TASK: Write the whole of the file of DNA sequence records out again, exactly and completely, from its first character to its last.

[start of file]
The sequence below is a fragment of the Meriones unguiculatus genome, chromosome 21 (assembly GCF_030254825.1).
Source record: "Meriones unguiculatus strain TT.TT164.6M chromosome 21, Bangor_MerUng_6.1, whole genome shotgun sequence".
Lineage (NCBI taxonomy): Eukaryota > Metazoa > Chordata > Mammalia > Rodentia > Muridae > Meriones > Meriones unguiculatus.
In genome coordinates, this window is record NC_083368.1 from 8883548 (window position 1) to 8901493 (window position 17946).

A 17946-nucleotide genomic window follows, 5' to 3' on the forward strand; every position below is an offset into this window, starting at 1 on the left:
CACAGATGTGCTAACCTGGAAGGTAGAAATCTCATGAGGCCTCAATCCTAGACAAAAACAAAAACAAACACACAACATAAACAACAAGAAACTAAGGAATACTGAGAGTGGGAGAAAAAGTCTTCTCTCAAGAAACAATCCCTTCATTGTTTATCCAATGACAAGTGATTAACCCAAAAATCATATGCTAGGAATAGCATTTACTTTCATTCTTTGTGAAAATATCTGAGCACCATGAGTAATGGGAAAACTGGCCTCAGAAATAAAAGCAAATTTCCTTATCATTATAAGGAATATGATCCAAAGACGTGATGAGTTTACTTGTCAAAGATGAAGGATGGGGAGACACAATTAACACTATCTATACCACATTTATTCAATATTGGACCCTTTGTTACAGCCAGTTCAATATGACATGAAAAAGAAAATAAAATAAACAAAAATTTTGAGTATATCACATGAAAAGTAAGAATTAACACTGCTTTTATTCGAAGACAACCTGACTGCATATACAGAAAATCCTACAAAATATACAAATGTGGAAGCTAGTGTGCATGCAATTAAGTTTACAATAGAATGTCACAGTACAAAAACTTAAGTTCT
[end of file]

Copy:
The sequence below is a fragment of the Meriones unguiculatus genome, chromosome 21 (assembly GCF_030254825.1).
Source record: "Meriones unguiculatus strain TT.TT164.6M chromosome 21, Bangor_MerUng_6.1, whole genome shotgun sequence".
Lineage (NCBI taxonomy): Eukaryota > Metazoa > Chordata > Mammalia > Rodentia > Muridae > Meriones > Meriones unguiculatus.
In genome coordinates, this window is record NC_083368.1 from 8883548 (window position 1) to 8901493 (window position 17946).

A 17946-nucleotide genomic window follows, 5' to 3' on the forward strand; every position below is an offset into this window, starting at 1 on the left:
CACAGATGTGCTAACCTGGAAGGTAGAAATCTCATGAGGCCTCAATCCTAGACAAAAACAAAAACAAACACACAACATAAACAACAAGAAACTAAGGAATACTGAGAGTGGGAGAAAAAGTCTTCTCTCAAGAAACAATCCCTTCATTGTTTATCCAATGACAAGTGATTAACCCAAAAATCATATGCTAGGAATAGCATTTACTTTCATTCTTTGTGAAAATATCTGAGCACCATGAGTAATGGGAAAACTGGCCTCAGAAATAAAAGCAAATTTCCTTATCATTATAAGGAATATGATCCAAAGACGTGATGAGTTTACTTGTCAAAGATGAAGGATGGGGAGACACAATTAACACTATCTATACCACATTTATTCAATATTGGACCCTTTGTTACAGCCAGTTCAATATGACATGAAAAAGAAAATAAAATAAACAAAAATTTTGAGTATATCACATGAAAAGTAAGAATTAACACTGCTTTTATTCGAAGACAACCTGACTGCATATACAGAAAATCCTACAAAATATACAAATGTGGAAGCTAGTGTGCATGCAATTAAGTTTACAATAGAATGTCACAGTACAAAAACTTAAGTTCT